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Best thing to do would be to go to your local community college and see if they offer the classes. A lot of them do. It's really the best way. It's cheap, and you can apply the credits to an associates degree and/or eventally a bachelors somewhere else. Seriously look into if your local comminity colleges offers these programs. The other option is to be an apprentice for 30 months. You must make sure everything is documented though. Check with your local FSDO before. A lot of people get screwed here because they didn't spend enough time doing this or that. Your last option is to go to an Aviation Maintenance School. Usually very expensive, can't use the credits towards a degree, but a good education. Once you do get your A&P, work for a flight school and trade work for a reduced paycheck with flight time. Make sure it's a documented thing though and not just an oral agreement. Yeah, sure we'll get ya some flight time! Usually doesn't work out that way. Check out American Flyers. They've got a mechanic internship program. Good luck.
 

Weasel Keeper

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As a junior in HS, if you don't have a job maybe see if you can be a mechanic helper at your local airport. If you can, get your supervisor to sign you off on everything you do and after a couple years you can test out with experience.

After you get the experience, some place like Bakers is a good deal. I went to Bakers after 8 years USAF and a year as a mechanic helper for an airline. 10 days later I came home with my A&P.

http://bakerssch.com/
 

Flechas

........
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avbug said:
To earn a Mechanic certificate based on experience, it's 18 months of full time work (40 hours a week) doing aircraft maintenance for either the Airframe rating or the Powerplant rating, or 30 months total, for both.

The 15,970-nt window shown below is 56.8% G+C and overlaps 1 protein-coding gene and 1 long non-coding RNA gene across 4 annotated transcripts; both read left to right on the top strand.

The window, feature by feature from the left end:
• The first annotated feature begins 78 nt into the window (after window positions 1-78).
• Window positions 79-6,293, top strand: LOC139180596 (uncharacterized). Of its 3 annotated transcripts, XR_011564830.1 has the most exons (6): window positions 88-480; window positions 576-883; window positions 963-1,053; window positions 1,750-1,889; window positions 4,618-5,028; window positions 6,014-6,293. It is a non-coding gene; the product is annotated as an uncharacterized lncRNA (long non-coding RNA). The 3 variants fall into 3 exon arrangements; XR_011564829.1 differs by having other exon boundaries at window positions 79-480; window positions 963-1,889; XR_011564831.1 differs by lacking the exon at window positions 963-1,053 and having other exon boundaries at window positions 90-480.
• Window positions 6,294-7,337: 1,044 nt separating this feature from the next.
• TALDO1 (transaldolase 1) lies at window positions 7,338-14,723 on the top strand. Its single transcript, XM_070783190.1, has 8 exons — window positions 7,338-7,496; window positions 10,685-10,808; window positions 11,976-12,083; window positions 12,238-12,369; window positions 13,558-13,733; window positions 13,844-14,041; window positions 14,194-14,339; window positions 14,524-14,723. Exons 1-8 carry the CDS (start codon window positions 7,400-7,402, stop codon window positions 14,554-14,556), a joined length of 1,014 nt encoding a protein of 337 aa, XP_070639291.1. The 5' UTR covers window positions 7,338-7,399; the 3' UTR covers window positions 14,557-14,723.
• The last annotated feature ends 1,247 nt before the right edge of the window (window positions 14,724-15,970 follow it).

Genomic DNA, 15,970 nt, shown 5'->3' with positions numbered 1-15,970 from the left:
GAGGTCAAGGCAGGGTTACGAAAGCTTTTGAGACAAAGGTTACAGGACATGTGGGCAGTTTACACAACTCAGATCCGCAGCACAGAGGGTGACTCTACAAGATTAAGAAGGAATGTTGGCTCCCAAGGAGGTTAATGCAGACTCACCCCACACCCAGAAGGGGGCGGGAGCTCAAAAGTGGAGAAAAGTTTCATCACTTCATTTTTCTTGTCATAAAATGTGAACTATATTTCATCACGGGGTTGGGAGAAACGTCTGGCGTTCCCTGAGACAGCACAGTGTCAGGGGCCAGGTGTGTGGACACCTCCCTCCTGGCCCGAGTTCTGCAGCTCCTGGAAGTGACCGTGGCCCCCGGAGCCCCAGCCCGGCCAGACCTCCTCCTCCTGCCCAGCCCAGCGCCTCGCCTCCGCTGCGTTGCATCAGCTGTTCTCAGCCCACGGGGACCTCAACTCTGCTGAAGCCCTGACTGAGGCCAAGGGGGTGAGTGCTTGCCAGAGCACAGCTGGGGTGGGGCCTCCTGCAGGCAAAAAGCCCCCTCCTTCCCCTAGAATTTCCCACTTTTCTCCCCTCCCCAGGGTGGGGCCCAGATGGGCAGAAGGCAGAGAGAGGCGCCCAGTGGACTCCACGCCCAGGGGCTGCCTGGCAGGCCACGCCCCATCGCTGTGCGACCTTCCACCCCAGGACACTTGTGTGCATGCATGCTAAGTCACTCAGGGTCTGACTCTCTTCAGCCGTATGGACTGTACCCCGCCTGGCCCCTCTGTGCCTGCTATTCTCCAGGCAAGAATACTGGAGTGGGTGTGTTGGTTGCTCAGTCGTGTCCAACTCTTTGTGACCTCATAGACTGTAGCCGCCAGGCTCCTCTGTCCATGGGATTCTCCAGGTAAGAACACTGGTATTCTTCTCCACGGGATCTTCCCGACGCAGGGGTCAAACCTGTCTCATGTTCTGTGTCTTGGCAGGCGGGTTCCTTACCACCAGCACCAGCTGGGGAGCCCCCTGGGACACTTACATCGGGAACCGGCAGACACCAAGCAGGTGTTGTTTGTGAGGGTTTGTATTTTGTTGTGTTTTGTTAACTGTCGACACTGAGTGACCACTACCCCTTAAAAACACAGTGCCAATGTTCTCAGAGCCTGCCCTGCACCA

If you can find a shop that will let you fly and turn wrenches, then by all means, do so.


I started doing that, for a year I worked as a CFI and mechanic in the sameflight school. My idea was to do the 30 months and take the test, but the $$$ wasn't enough andi neded to pay rent and food,so I had to leave that job for a better CFI job.
 

pw4000

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some
You sound like a pilot I want my a/p but dont want to work on them.
 

PolarTwins55

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14:59
what? how does that sound like me? i'm not even old enough right now to go to school for it. i'm still in highschool. ass.
 

avbug

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what? how does that sound like me? i'm not even old enough right now to go to school for it. i'm still in highschool. ass.

Polartwin55, Attitude = Altitude. You are the beggar here; you asked the question. Your reply isn't warranted, and serves to tell those of us who took the time to answer your request that we did so in error. A reply like you just made doesn't deserve our time.

If you want to be a mechanic, fine. You indicated that you want the certificate, but don't want to go to school to earn it, and would rather fly...which is exactly what pw4000 stated. Exactly what you stated, to start the thread. You needn't call someone an "ass" for quoting you, or summing up your statement.

I did exactly as you...started flying in high school, and paid for it by turning wrenches at an airport 15 miles away (bicycling there after school each night), scrubbing grease, fueling airplanes, etc. It's do-able. But you're you'll find you're able to do a lot more "do-ing" if you listen and say "thank you," instead of "ass."

Think about it.